The importance of physical activity:
According to the UK government, adults should do at least 150 minutes (two and a half hours) of moderate physical activity or 75 minutes of vigorous intensity activity every week. Yet in 2020/21, almost 30% of adults in England fell below this, doing less than 30 minutes of physical activity a week, and meeting the criteria of being ‘physically inactive.’
Physical inactivity is itself a pandemic – and a leading cause of death globally. According to the World Health Organization over a quarter of the global adult population (1.4 billion adults) is insufficiently active. In fact, in high-income countries, (which boast inactivity levels twice as high as those in low-income countries), insufficient activity increased by 5% between 2001 and 2016. Why is physical inactivity such a problem? The undisputed benefits of physical activity on physical and mental health are well documented, and subsequently, physical activity is a key pillar of all chronic disease prevention strategies worldwide.
The risks of physical inactivity are compelling, it is associated with one in six deaths in the UK and up to 40% of many long-term conditions, including preventable conditions such as type 2 diabetes, and cardiovascular disease. Whereas, being physically active has shown to improve mental health, help manage weight, and strengthen bones and muscles. Being physically active has even been linked to reducing our chances of cancer.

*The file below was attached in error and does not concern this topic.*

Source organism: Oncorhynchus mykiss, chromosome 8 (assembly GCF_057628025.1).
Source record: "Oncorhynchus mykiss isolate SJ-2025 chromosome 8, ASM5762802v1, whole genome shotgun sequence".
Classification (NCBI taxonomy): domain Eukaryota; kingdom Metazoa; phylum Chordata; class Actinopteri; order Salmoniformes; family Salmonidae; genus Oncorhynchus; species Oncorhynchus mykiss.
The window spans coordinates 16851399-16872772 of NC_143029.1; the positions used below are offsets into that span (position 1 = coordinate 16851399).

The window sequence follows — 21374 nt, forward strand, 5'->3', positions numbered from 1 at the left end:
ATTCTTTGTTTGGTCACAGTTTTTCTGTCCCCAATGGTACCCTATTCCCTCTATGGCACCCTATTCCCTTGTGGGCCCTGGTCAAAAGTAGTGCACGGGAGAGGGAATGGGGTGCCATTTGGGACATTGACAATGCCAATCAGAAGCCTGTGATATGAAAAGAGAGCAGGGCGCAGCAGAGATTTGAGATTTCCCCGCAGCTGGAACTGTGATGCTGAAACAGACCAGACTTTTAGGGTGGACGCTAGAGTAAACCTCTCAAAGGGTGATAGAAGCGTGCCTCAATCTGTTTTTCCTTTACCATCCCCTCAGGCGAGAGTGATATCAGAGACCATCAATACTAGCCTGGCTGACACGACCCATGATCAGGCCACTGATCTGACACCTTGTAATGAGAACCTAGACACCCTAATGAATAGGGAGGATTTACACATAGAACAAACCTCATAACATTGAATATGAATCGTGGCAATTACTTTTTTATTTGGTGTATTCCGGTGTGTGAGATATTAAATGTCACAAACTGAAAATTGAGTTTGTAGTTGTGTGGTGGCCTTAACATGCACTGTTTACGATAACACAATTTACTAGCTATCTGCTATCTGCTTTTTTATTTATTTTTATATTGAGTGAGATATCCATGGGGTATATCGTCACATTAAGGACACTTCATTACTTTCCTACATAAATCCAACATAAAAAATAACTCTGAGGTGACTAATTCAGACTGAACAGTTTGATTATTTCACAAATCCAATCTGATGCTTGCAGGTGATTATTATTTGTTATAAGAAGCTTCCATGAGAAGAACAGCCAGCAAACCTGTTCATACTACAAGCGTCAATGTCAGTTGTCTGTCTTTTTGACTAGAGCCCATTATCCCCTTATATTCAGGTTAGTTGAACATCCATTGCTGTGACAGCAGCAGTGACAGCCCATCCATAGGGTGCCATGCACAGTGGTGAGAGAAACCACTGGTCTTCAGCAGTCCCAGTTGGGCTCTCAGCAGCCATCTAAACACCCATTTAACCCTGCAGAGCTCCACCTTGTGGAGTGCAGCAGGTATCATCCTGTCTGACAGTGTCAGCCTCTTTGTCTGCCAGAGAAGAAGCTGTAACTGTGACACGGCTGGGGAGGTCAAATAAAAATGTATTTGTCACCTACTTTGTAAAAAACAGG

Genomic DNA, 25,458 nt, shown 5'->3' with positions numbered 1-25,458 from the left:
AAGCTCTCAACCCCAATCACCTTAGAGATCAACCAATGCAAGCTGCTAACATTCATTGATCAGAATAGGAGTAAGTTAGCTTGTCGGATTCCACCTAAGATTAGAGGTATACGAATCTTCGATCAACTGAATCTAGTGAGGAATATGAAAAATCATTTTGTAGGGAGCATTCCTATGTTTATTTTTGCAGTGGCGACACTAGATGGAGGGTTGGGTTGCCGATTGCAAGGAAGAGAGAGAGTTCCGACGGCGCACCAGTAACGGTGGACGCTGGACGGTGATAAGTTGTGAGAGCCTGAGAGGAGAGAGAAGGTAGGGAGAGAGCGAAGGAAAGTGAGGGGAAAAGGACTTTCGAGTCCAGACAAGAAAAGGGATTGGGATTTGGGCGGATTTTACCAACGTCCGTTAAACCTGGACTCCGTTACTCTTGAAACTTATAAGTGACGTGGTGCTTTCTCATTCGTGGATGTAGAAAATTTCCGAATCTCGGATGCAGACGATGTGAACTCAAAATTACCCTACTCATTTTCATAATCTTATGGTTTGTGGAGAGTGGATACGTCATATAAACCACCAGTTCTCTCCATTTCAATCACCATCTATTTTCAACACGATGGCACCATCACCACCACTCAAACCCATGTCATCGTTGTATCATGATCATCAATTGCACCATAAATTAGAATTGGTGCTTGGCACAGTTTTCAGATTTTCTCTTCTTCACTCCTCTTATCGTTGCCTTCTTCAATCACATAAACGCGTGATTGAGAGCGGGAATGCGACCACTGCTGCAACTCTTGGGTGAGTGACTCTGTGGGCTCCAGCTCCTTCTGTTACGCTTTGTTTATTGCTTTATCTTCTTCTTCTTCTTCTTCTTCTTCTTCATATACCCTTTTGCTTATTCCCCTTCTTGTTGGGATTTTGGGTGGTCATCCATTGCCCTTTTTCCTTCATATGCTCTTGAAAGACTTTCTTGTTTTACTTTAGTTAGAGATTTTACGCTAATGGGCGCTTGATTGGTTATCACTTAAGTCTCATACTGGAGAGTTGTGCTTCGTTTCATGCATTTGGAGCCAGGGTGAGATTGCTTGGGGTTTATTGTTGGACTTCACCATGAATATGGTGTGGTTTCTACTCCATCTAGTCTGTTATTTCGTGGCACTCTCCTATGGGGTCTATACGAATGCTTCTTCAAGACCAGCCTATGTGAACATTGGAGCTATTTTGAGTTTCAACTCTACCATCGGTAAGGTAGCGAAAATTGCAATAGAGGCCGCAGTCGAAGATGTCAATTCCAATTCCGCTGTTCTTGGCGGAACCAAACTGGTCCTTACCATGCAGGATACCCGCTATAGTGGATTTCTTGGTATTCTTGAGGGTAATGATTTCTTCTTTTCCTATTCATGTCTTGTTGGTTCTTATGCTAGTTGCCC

The link between physical activity and cancer:
There is evidence to suggest a link between physical activity and the prevention and reduction of the burdens of some cancers. In fact, a lack of physical activity (known as physical inactivity) is listed as a risk factor for around one-third of deaths from cancer, along with tobacco use, high body mass index, alcohol consumption and diet.
An international study of more than 100,000 women published in The British Journal of Sports Medicine has shown ‘strong evidence that greater overall physical activity, greater vigorous activity, and lower sedentary time are likely to reduce breast cancer risk. More widespread adoption of active lifestyles may reduce the burden from the most common cancer in women’. However, although the study showed a correlation between physical activity and a lower risk of breast cancer it was harder to prove causation. That’s because the correlation could be complicated by other factors that reduce the risk of cancer, for example women who tend to be more physically active also having healthier lifestyles in other ways like diet or alcohol intake.
It does not stop at breast cancer. Being physically active has been linked to reducing the risks of other cancers as well. In 2014 a meta-analysis of 11 cohort studies and 4 case control studies showed the risk of bladder cancer was 15% lower in people with the highest levels of physical activity than in those with the lowest. In a 2016 analysis of 126 studies, those that engaged in the highest level of physical activity had a 19% lower risk of colon cancer.